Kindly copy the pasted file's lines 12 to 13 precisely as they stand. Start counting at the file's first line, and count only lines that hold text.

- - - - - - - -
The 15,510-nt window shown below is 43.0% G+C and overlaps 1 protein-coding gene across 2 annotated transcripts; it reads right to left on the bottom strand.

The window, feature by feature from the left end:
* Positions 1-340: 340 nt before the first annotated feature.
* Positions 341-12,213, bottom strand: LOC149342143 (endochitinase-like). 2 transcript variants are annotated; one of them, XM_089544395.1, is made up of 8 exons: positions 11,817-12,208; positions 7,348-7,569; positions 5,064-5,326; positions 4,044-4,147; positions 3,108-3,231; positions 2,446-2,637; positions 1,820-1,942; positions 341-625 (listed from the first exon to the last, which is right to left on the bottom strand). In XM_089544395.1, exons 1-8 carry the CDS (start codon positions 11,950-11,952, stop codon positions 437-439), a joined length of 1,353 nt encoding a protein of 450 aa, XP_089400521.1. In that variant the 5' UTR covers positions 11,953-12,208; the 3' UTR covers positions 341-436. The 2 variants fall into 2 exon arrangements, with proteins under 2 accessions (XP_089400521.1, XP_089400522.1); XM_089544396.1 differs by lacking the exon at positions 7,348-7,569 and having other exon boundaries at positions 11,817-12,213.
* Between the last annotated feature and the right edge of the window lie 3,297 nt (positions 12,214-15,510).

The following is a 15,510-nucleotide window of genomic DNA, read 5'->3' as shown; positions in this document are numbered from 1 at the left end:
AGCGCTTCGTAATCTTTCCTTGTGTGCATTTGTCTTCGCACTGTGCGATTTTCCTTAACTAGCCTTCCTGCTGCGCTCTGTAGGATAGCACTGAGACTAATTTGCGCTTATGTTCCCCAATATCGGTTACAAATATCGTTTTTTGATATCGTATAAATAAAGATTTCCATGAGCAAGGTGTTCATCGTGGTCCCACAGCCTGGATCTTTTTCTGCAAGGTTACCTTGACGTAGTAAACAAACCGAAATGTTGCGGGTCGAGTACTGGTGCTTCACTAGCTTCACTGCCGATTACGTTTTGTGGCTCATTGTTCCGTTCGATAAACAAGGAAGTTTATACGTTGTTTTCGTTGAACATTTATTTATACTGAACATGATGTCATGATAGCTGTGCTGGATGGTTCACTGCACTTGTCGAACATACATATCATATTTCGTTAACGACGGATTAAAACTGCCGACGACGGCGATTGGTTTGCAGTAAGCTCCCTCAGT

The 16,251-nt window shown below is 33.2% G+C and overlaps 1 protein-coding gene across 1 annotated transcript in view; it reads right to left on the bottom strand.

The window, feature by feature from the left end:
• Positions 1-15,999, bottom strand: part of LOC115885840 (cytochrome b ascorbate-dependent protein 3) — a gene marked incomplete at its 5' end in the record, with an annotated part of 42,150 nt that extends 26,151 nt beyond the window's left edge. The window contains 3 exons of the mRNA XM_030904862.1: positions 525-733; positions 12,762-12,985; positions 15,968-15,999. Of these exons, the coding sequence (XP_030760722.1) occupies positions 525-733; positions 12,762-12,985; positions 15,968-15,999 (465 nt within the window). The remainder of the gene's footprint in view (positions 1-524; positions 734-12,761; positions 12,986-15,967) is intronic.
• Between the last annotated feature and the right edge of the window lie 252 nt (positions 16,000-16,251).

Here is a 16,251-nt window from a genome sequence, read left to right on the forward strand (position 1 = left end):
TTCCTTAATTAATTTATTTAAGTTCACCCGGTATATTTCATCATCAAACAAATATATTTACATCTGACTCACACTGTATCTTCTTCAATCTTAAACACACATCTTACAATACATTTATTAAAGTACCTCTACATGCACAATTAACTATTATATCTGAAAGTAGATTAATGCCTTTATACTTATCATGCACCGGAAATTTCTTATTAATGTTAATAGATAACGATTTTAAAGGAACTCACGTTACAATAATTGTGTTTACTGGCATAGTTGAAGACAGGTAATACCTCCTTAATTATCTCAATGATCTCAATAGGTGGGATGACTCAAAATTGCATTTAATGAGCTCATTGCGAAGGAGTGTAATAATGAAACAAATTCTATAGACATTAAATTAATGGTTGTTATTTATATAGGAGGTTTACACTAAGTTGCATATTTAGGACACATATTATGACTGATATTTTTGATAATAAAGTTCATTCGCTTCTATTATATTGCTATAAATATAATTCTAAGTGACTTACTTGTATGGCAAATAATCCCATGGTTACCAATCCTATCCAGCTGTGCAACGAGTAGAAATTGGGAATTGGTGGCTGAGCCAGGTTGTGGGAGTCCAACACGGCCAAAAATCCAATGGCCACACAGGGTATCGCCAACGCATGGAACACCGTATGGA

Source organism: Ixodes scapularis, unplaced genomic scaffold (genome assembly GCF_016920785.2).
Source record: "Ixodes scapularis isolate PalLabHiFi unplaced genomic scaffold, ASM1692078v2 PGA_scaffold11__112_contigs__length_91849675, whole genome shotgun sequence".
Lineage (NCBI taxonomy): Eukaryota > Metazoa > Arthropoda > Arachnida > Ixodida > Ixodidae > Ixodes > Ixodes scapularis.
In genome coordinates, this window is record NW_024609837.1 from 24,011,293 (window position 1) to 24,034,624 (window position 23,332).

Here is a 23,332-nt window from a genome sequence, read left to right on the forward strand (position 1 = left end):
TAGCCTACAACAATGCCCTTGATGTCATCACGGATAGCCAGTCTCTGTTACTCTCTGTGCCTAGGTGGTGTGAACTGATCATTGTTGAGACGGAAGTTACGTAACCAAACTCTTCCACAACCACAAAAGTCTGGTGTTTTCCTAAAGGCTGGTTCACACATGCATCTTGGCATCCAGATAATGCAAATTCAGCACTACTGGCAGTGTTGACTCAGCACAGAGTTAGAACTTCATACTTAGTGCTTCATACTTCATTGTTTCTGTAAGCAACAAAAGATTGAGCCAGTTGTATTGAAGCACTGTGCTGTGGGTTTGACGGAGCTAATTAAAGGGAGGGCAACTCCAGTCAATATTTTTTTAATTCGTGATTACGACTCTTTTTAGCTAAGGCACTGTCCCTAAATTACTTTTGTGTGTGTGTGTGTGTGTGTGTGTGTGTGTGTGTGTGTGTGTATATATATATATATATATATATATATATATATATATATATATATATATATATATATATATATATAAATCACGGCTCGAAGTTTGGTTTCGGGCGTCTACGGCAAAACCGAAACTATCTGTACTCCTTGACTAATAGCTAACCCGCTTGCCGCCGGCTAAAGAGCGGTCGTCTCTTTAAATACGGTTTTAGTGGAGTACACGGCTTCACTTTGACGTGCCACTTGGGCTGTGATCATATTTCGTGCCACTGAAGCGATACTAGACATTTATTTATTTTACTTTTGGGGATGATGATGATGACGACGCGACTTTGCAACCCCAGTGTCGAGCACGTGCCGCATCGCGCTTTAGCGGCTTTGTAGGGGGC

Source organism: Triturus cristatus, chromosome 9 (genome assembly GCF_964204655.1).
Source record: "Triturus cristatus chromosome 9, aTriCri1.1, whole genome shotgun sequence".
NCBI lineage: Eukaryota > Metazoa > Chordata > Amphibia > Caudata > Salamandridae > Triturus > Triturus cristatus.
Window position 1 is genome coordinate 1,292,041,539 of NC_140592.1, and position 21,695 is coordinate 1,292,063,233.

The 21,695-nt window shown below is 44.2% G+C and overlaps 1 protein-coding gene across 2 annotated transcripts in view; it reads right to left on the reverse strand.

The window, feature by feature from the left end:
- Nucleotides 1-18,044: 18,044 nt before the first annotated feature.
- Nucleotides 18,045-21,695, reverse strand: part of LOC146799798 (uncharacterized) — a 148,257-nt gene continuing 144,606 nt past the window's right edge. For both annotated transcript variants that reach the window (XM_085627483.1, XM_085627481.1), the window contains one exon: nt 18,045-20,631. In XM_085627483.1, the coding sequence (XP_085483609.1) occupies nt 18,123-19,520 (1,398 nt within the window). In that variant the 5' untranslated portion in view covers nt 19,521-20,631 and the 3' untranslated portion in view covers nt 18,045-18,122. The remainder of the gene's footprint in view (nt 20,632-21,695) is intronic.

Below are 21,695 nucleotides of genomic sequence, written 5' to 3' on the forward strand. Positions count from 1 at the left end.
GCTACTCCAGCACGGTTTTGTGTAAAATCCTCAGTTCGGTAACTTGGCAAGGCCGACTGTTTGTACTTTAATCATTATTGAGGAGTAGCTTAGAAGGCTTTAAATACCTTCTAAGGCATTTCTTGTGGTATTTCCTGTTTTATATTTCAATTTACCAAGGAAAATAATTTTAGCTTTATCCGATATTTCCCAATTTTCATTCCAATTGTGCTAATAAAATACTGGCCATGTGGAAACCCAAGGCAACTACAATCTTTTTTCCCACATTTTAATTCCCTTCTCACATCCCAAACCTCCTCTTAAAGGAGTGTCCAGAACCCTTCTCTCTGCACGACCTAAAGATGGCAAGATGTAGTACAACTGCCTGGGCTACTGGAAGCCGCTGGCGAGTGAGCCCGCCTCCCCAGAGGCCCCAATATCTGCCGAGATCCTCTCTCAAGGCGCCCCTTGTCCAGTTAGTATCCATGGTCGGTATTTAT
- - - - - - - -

Here is a 16,251-nt window from a genome sequence, read left to right on the forward strand (position 1 = left end):
TTCCTTAATTAATTTATTTAAGTTCACCCGGTATATTTCATCATCAAACAAATATATTTACATCTGACTCACACTGTATCTTCTTCAATCTTAAACACACATCTTACAATACATTTATTAAAGTACCTCTACATGCACAATTAACTATTATATCTGAAAGTAGATTAATGCCTTTATACTTATCATGCACCGGAAATTTCTTATTAATGTTAATAGATAACGATTTTAAAGGAACTCACGTTACAATAATTGTGTTTACTGGCATAGTTGAAGACAGGTAATACCTCCTTAATTATCTCAATGATCTCAATAGGTGGGATGACTCAAAATTGCATTTAATGAGCTCATTGCGAAGGAGTGTAATAATGAAACAAATTCTATAGACATTAAATTAATGGTTGTTATTTATATAGGAGGTTTACACTAAGTTGCATATTTAGGACACATATTATGACTGATATTTTTGATAATAAAGTTCATTCGCTTCTATTATATTGCTATAAATATAATTCTAAGTGACTTACTTGTATGGCAAATAATCCCATGGTTACCAATCCTATCCAGCTGTGCAACGAGTAGAAATTGGGAATTGGTGGCTGAGCCAGGTTGTGGGAGTCCAACACGGCCAAAAATCCAATGGCCACACAGGGTATCGCCAACGCATGGAACACCGTATGGA